While most motorcycle trainers encourage their pupils to wear the best protective motorcycle gear that they can afford, some candidates aren’t following this advice.
DSA doesn’t want to restrict candidates to wearing the most expensive protective motorcycle clothing. However, DSA’s examiners won’t ignore or condone riding a motorcycle or scooter while wearing unsuitable clothing.
Tests won’t go ahead if you are inappropriately dressed
From 1 July, examiners might tell you that your test won’t go ahead if you arrive inappropriately dressed. However, where possible, examiners will give you the chance to find suitable clothing within the time available.
DSA won’t pay out-of-pocket expenses if your test is cancelled because of inappropriate clothing.
Guide to suitable clothing
As a general guide the following is an indication of the minimum level of clothing acceptable:
• motorcycle boots
• sturdy footwear or boots that provide support and ankle protection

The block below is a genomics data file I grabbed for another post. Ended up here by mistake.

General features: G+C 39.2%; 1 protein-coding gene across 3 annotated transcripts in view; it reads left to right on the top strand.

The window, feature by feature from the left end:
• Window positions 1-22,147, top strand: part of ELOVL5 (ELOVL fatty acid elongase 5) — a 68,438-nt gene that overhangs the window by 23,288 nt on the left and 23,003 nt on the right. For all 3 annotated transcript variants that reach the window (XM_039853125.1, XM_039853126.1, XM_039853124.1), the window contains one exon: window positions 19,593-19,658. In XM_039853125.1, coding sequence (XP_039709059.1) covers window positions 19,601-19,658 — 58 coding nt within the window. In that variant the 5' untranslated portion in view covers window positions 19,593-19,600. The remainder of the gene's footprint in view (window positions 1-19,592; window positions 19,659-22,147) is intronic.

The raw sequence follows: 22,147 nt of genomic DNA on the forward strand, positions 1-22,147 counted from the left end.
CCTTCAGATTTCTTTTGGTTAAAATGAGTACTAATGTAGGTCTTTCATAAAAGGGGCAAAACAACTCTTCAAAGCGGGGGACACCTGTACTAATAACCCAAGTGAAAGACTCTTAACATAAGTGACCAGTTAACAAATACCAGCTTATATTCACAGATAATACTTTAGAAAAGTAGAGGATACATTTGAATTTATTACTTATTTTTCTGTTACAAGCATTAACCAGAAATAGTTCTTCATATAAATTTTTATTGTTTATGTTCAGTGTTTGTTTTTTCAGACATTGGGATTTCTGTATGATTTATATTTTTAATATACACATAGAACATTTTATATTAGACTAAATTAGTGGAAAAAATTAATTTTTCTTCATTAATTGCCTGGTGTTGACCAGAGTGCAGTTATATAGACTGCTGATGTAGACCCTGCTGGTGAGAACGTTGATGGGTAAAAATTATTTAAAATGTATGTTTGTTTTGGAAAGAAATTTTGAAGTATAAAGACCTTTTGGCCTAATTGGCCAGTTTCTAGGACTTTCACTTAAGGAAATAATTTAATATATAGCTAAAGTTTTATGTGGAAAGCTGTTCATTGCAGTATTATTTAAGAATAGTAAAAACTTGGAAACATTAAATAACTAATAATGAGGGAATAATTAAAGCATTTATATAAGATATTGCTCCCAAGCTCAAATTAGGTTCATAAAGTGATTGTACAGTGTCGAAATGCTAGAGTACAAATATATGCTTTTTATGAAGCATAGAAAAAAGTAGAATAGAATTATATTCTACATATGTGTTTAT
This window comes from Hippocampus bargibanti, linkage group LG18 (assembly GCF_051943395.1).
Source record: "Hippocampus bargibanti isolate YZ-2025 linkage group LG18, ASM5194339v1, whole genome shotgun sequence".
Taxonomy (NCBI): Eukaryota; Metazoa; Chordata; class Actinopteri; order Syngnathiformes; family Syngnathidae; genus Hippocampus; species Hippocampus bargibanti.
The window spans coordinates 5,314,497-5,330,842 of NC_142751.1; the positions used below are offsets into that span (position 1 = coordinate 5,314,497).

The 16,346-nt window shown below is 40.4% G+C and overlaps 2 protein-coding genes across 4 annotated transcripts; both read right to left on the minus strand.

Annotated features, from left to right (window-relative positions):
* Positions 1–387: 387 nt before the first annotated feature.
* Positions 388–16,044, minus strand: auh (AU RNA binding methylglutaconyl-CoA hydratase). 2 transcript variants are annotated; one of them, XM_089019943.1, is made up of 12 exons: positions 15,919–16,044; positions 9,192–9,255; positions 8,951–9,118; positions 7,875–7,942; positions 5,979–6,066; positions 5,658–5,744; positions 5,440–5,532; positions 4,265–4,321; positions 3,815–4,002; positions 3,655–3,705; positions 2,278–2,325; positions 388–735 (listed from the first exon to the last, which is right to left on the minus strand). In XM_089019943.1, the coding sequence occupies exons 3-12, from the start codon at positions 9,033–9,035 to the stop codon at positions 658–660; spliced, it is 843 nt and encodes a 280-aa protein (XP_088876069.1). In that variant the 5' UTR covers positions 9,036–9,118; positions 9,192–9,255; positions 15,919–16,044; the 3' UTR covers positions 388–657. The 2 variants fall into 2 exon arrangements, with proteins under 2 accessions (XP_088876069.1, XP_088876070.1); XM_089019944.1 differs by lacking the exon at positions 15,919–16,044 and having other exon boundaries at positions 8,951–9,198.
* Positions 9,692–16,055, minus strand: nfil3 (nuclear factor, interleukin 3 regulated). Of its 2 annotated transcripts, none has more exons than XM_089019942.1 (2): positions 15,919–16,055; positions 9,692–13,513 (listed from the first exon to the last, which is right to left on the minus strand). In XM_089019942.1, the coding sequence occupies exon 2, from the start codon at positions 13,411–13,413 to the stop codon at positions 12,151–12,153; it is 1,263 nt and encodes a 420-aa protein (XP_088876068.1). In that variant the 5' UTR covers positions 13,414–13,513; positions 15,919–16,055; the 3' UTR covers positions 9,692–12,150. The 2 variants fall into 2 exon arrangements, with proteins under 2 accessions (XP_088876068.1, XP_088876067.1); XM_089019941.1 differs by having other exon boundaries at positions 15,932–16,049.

• textile or leather motorcycle trousers
• heavy denim trousers
• heavy denim jacket with several layers underneath
• textile or leather motorcycle jacket
• motorcycle gloves
The following are examples of clothing that are not acceptable:
• lightweight training shoes
• canvas basket ball trainers
• any form of clothing with areas of exposed skin
• shell suit or lightweight tracksuit
• distressed ripped jeans
• lightweight fleece or hoody
• no gloves or skiing gloves
In all cases it’s a legal requirement that riders wear an approved and correctly fastened motorcycle helmet,* with suitable eye protection (*an exception is made for members of the Sikh religion wearing a turban).
Cases of inappropriate clothing
Recently there have been cases where candidates have arrived unsuitably dressed for the practical test. This has included wearing lightweight nylon shell suits, lightweight canvas training shoes, or wearing no gloves.
One of these cases resulted in the test not going ahead.
More advice and guidance
Clothing is one of the subjects covered in element A of compulsory basic training (CBT).
Further advice and guidance for candidates on the right clothing to wear can be found: